Bird ringing in Britain and Ireland in 2004

Publication Type:Journal Article
Year of Publication:2005
Authors:Clark, JA, Robinson, RA, Balmer, DE, Blackburn, JR, Grantham, MJ, Griffin, BM, Marchant, JH, Risely, K, ADAMS, SUEY
Journal:Ringing & Migration
Volume:22
Issue:4
Date Published:2005
ISBN Number:0307-8698
Keywords:Africa, Cettia, Cettia cetti, Cettiidae, Hirundinidae, Hirundo, Hirundo rustica, Ireland, United Kingdom
Abstract:This is the 68th annual report of the British Trust for Ornithology's Ringing Scheme, covering work carried out, and data received, in 2004. During the year, changes in bird survival in relation to winter weather were studied. In almost all cases, there was a greater influence of weather on first?year than adult survival. A paper providing guidelines to help those setting up demographic monitoring schemes for waders was produced, with ringing as a key component. Concern about a reduction in reporting rates of ringed birds led to a study of the changes. Declines were found across nearly all taxonomic groups and may reflect a combination of changes in reporting behaviour, ringing behaviour or bird behaviour. A study of the timing of muirburning used the ringing dates of pulli in conjunction with nest record data to assess its possible effect on breeding birds. There appears to be little reason for differences in cut?off dates for muirburning in different regions and at different altitudes, but further work is required to quantify more fully the effects on moorland birds. Data gathered as part of the Constant Effort Sites (CES) Scheme showed increases in the numbers of adults of several, mainly migrant, species, possibly as a result of high rainfall in Africa south of the Sahara. Productivity was good for most species. Cetti's Warbler Cettia cetti was added to the list of species covered and a study of habitat on CE sites showed that vegetation management mitigates the effect of habitat progression on catching rates. Data for 117 Retrapping Adults for Survival (RAS) studies were submitted. Over 12,000 Swallows Hirundo rustica were ringed as part of the Swallow Roost Project. The total number of birds ringed (881, 920) was the highest ever, showing an 18% increase on the mean of the previous five years (1999?2003). The recovery total (11,930) also increased (by 9% compared to the mean of the previous five years). Recoveries of 154 BTO?ringed birds and 102 ringed abroad are presented in the report. They include records that confirm suspected or known migration patterns as well as the more unexpected movementsThis is the 68th annual report of the British Trust for Ornithology's Ringing Scheme, covering work carried out, and data received, in 2004. During the year, changes in bird survival in relation to winter weather were studied. In almost all cases, there was a greater influence of weather on first?year than adult survival. A paper providing guidelines to help those setting up demographic monitoring schemes for waders was produced, with ringing as a key component. Concern about a reduction in reporting rates of ringed birds led to a study of the changes. Declines were found across nearly all taxonomic groups and may reflect a combination of changes in reporting behaviour, ringing behaviour or bird behaviour. A study of the timing of muirburning used the ringing dates of pulli in conjunction with nest record data to assess its possible effect on breeding birds. There appears to be little reason for differences in cut?off dates for muirburning in different regions and at different altitudes, but further work is required to quantify more fully the effects on moorland birds. Data gathered as part of the Constant Effort Sites (CES) Scheme showed increases in the numbers of adults of several, mainly migrant, species, possibly as a result of high rainfall in Africa south of the Sahara. Productivity was good for most species. Cetti's Warbler Cettia cetti was added to the list of species covered and a study of habitat on CE sites showed that vegetation management mitigates the effect of habitat progression on catching rates. Data for 117 Retrapping Adults for Survival (RAS) studies were submitted. Over 12,000 Swallows Hirundo rustica were ringed as part of the Swallow Roost Project. The total number of birds ringed (881, 920) was the highest ever, showing an 18% increase on the mean of the previous five years (1999?2003). The recovery total (11,930) also increased (by 9% compared to the mean of the previous five years). Recoveries of 154 BTO?ringed birds and 102 ringed abroad are presented in the report. They include records that confirm suspected or known migration patterns as well as the more unexpected movements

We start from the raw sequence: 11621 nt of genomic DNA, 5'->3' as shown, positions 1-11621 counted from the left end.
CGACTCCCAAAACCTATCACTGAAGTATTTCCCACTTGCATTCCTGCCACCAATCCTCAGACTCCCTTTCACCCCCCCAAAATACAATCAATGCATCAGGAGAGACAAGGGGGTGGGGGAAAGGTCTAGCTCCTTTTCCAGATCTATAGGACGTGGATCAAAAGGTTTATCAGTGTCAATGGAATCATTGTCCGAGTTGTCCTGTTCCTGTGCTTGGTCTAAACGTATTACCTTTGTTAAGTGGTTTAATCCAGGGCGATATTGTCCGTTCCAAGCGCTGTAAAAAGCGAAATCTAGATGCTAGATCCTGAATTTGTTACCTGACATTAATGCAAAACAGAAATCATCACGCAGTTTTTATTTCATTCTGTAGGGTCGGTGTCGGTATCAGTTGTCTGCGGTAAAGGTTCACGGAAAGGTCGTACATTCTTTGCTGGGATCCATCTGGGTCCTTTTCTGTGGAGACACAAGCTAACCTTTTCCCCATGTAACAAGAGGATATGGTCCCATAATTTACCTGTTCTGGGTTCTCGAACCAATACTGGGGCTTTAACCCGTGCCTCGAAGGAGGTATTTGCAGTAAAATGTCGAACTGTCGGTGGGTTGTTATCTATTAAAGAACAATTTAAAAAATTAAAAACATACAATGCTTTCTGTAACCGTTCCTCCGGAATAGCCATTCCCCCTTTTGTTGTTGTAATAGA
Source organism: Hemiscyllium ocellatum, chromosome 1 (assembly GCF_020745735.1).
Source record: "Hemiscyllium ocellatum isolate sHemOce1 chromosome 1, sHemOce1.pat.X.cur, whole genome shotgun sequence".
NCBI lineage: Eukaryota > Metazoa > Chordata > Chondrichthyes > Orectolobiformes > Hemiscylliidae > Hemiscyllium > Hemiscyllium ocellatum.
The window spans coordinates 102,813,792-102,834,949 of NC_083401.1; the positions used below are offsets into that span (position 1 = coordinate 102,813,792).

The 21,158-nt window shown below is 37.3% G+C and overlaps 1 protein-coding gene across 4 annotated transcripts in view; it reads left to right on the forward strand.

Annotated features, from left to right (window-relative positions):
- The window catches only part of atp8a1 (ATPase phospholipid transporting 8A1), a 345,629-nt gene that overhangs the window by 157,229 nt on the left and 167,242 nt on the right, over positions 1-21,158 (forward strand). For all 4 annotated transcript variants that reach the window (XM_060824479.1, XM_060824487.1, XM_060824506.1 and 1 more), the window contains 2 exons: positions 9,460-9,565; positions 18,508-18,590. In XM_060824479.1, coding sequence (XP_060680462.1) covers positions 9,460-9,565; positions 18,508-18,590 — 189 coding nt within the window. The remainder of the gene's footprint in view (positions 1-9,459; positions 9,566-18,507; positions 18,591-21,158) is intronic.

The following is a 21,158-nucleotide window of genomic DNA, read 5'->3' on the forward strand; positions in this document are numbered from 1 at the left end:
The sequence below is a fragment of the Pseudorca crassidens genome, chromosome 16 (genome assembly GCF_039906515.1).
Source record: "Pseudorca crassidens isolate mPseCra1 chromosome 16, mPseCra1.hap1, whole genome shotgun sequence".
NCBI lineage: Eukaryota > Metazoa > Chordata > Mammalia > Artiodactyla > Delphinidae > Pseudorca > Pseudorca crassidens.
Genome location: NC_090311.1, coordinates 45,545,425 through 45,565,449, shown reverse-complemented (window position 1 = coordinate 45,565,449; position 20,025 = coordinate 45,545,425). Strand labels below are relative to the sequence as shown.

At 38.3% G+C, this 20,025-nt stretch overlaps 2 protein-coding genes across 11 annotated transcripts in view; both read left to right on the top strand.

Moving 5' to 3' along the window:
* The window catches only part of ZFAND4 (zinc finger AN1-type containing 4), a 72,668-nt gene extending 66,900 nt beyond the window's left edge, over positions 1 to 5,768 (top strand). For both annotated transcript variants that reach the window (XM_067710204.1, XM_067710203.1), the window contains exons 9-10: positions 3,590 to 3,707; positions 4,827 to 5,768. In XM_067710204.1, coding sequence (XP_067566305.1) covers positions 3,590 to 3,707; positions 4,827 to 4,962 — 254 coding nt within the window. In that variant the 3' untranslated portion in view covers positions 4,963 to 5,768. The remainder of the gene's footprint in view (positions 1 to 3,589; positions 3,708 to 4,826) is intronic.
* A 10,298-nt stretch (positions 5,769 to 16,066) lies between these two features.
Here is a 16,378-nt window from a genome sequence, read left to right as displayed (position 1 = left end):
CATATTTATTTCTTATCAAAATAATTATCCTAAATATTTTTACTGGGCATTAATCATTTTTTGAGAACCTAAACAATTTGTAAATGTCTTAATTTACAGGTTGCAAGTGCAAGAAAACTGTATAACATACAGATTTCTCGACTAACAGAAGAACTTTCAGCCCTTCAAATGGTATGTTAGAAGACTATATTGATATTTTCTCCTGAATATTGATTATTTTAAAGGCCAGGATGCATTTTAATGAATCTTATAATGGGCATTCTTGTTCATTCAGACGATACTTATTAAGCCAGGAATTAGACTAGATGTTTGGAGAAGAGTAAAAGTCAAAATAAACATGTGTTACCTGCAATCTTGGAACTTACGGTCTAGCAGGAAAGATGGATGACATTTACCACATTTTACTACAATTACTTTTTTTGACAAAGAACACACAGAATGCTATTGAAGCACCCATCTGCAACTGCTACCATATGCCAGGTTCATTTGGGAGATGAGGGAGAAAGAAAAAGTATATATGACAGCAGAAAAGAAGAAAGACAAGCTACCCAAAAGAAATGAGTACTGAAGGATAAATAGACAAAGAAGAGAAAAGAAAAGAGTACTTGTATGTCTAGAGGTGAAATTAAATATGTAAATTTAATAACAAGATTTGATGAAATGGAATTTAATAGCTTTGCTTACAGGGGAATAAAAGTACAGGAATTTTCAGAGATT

URL:http://dx.doi.org/10.1080/03078698.2005.9674336
Short Title:Ringing & Migration
Scratchpads developed and conceived by (alphabetical): Ed Baker, Katherine Bouton Alice Heaton Dimitris Koureas, Laurence Livermore, Dave Roberts, Simon Rycroft, Ben Scott, Vince Smith